The Roundup -

County Agent Update

Cutworms are active

 


North Dakota State University Extension Service puts out weekly reports called the Crop & Pest report. These reports start in May and go through early fall, which highlights all of the times where pests, diseases and stress factors can occur for plants. One article in this report is about Cutworms, more exactly the Army and pale western cutworms that have been reported feeding on winter wheat and weedy cultivated fields in northwest North Dakota. The army cutworm’s larvae are gray to brown with the top darker than the bottom with a pale mid-dorsal line. The army cutworm is a climbing cutworm that consumes the leaves of its host plant; the plant can recover from army cutworm feedings. These cutworms are currently at the end of the development and feeding period, so no control is recommended. Army cutworm moths will emerge in June and fly to the Rocky Mountains for a time of inactivity, late August to October they will fly back to the plains to lay eggs in the soil. The report states that army cutworms are primarily an early season pest of cereal crop, especially winter wheat. The pale western cutworm overwinters in North Dakota as eggs, which hatch soon into larvae early in the spring, when temperatures warm up to 50˚F. These cutworms are about 1 ½ inches long when mature, and pale yellow with a white mid-dorsal line and two black inverted ‘V’s on head. They feed on the plant stems below the ground, if the growing point is destroyed from the larva feeding, the plant will not survive. Field scouting for cutworms is critical and should begin as soon as the crop emerges, then the fields should be checked twice a week until past the early growth stages. Cutworm damage symptoms are foliar defoliation or cut/wilted plants, which lead to open patches in a field. Examining 100 plants per five sampling sites by walking a ‘W’ or ‘V’ pattern for a total of 500 plants in a field is recommended. The economic threshold for cutworms varies by crop.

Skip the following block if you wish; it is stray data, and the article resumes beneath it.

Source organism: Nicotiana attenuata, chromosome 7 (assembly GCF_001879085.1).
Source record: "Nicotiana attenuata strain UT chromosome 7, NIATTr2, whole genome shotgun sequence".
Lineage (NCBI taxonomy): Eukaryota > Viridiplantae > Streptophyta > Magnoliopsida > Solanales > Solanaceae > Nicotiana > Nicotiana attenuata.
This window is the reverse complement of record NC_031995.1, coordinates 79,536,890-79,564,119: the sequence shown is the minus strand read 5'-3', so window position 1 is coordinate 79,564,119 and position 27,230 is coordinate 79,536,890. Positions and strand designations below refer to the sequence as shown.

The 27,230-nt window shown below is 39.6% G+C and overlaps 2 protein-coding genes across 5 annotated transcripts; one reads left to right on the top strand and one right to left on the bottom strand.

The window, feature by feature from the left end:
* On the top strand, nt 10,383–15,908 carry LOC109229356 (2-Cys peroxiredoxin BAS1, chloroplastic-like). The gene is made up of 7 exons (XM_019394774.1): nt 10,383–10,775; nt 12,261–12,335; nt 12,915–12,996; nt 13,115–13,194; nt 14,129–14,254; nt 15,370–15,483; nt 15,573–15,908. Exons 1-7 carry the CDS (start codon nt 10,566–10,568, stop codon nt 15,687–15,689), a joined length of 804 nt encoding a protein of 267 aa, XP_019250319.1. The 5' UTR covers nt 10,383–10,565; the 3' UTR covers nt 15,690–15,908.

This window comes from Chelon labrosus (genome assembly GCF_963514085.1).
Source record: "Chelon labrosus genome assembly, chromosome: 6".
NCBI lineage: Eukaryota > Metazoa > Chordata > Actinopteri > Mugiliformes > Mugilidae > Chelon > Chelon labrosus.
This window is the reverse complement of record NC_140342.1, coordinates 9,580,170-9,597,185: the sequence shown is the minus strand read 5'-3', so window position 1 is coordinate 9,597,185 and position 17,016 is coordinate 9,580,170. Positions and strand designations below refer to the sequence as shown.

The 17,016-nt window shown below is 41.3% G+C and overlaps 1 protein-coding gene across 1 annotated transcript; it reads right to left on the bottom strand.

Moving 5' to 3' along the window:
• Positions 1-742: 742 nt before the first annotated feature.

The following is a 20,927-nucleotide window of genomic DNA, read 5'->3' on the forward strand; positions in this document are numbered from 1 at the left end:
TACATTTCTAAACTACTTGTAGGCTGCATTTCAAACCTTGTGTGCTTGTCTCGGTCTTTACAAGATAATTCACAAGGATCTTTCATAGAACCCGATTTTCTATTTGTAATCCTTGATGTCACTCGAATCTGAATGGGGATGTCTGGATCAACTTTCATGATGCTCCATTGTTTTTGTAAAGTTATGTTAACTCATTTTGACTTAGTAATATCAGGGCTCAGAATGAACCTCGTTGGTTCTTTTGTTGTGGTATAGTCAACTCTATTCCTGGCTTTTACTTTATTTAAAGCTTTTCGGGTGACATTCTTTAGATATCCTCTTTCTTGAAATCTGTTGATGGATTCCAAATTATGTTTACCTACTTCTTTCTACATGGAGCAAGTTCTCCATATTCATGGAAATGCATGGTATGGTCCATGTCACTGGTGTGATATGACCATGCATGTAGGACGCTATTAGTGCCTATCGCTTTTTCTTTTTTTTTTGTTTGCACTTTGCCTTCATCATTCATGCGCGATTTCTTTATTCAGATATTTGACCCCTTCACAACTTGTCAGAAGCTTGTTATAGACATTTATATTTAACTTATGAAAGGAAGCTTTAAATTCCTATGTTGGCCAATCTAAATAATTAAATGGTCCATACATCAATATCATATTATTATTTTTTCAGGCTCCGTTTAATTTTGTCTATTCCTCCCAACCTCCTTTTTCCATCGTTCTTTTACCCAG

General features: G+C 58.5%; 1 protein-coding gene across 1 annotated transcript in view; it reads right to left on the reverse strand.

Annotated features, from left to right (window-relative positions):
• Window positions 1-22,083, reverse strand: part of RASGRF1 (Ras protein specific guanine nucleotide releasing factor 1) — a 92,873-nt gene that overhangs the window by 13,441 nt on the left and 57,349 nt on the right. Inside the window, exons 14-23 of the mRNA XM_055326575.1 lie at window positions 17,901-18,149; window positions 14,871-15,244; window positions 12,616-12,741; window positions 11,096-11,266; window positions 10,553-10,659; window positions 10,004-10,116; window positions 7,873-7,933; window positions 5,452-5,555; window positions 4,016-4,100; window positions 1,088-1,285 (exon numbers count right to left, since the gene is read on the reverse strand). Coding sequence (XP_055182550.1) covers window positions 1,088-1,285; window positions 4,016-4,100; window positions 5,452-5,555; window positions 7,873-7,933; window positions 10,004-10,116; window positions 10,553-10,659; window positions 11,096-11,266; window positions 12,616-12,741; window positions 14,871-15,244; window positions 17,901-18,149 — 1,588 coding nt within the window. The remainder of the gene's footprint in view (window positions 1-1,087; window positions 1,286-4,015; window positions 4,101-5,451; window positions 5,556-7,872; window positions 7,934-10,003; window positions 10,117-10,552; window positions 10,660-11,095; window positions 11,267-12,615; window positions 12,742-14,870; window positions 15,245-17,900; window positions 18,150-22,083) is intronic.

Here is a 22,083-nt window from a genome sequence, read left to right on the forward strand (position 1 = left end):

Here’s some of the thresholds for North Dakota field crops; alfalfa- 3 to 4 larvae per square foot (new stands only 2 per square foot), canola- 1 larvae per 3 feet of tow, chickpeas/Field peas/ Lentils- 2 to 3 larva per square meter, Corn- 3-6% of the plants cut, Small grains- 4 to 5 larvae per square foot, soybean- 1 larva per 3 feet of row, sugarbeet- 3 to 5 larvae per square foot and sunflowers- 1 larva per square foot. There are several different insecticides that are registered for cutworm control, consult the 2016 North Dakota Field Crop Insect Management Guide for more details on insecticides.

 

Reader Comments
(0)

 
 

Powered by ROAR Online Publication Software from Lions Light Corporation
© Copyright 2018

Rendered 09/19/2018 21:17